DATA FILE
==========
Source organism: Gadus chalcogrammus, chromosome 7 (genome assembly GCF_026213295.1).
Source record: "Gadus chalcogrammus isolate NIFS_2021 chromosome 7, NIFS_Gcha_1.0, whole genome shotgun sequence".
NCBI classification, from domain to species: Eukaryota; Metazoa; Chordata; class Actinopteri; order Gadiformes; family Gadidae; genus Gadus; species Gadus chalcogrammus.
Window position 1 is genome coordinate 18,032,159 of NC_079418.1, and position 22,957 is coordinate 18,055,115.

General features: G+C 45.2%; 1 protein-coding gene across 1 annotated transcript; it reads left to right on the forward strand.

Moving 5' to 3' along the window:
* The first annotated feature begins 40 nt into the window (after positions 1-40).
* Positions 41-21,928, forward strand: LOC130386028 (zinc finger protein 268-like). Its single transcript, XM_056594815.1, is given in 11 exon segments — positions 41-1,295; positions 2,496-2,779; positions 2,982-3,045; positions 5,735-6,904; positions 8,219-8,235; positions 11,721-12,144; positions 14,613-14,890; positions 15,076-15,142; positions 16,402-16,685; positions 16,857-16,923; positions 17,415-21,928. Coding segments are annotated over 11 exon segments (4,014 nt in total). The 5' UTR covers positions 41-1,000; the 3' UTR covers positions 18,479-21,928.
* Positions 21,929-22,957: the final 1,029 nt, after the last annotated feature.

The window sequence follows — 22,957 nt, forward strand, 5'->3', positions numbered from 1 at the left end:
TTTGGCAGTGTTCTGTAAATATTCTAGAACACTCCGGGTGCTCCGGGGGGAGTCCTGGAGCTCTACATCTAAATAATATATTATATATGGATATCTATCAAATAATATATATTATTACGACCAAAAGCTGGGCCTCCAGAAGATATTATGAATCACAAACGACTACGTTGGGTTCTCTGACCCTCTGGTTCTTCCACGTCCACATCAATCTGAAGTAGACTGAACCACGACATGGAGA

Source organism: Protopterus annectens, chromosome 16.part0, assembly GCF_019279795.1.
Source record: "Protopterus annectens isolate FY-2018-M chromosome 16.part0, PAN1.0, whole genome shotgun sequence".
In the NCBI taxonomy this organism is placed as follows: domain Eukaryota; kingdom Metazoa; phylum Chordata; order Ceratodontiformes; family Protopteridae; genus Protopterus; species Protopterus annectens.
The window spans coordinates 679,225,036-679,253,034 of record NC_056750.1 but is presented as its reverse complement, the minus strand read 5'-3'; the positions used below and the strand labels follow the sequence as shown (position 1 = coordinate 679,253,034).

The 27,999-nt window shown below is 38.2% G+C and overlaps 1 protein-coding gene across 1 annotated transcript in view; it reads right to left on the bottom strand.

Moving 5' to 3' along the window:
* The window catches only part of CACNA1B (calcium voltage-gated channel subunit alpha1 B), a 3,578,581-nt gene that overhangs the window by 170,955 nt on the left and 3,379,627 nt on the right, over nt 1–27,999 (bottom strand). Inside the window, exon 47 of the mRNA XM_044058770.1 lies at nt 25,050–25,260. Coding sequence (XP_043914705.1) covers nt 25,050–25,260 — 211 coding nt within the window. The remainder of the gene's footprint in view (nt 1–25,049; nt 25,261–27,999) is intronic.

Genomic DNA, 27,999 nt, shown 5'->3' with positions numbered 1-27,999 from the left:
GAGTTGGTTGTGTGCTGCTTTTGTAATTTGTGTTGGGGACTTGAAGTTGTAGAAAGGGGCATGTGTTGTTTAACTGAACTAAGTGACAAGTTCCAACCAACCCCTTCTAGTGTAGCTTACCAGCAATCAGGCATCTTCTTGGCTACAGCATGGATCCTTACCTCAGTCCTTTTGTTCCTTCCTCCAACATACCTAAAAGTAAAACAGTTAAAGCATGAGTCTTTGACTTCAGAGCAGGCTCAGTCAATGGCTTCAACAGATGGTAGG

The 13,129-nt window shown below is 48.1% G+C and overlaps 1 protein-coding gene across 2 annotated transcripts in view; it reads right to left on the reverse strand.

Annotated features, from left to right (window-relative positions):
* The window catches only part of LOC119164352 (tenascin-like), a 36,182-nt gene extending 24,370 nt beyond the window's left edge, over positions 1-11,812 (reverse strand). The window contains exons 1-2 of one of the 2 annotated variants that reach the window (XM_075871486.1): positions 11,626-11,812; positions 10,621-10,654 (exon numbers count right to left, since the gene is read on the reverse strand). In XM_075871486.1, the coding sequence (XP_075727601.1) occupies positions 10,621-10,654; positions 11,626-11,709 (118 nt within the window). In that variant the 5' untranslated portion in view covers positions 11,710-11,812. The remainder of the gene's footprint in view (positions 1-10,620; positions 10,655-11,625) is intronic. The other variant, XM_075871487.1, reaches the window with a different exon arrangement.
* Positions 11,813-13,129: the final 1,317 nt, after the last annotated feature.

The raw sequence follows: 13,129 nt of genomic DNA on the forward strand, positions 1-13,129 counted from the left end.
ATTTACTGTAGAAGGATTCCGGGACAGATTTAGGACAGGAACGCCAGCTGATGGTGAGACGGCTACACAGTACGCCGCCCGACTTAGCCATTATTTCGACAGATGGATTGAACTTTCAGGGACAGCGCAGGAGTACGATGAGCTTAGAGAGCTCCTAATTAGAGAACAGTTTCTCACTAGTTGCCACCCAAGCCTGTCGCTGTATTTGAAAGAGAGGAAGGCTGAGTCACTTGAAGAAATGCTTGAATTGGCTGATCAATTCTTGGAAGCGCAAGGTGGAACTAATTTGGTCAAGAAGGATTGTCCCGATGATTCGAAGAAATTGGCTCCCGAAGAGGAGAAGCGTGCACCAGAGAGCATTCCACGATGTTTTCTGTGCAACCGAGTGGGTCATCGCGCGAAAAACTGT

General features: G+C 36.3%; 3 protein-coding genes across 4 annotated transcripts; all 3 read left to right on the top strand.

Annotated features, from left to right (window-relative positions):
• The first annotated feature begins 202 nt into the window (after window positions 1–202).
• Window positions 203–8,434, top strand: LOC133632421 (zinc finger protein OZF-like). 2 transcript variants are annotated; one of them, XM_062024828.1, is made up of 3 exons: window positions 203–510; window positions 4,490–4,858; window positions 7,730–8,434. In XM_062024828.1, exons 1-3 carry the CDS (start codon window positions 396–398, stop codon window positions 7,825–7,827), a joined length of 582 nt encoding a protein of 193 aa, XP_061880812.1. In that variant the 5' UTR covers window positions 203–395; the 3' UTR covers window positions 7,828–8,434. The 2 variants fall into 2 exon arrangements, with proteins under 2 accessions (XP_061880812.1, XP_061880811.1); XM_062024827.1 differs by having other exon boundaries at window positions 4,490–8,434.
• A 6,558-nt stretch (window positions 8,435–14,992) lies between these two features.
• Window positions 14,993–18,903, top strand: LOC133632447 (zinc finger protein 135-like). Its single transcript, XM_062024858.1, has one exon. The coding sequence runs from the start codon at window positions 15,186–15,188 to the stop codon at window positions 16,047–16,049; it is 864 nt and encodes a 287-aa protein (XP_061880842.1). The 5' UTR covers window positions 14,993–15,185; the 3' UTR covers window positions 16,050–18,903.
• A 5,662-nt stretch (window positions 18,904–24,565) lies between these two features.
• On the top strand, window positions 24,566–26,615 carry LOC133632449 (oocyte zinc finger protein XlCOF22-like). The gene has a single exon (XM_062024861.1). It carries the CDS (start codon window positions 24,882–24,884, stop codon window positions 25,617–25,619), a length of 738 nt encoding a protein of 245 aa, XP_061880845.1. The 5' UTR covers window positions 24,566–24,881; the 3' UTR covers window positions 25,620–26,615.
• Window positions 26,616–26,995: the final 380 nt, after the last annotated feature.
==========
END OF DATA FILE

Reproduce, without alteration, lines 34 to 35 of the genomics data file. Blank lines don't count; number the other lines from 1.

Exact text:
• On the top strand, window positions 24,566–26,615 carry LOC133632449 (oocyte zinc finger protein XlCOF22-like). The gene has a single exon (XM_062024861.1). It carries the CDS (start codon window positions 24,882–24,884, stop codon window positions 25,617–25,619), a length of 738 nt encoding a protein of 245 aa, XP_061880845.1. The 5' UTR covers window positions 24,566–24,881; the 3' UTR covers window positions 25,620–26,615.
• Window positions 26,616–26,995: the final 380 nt, after the last annotated feature.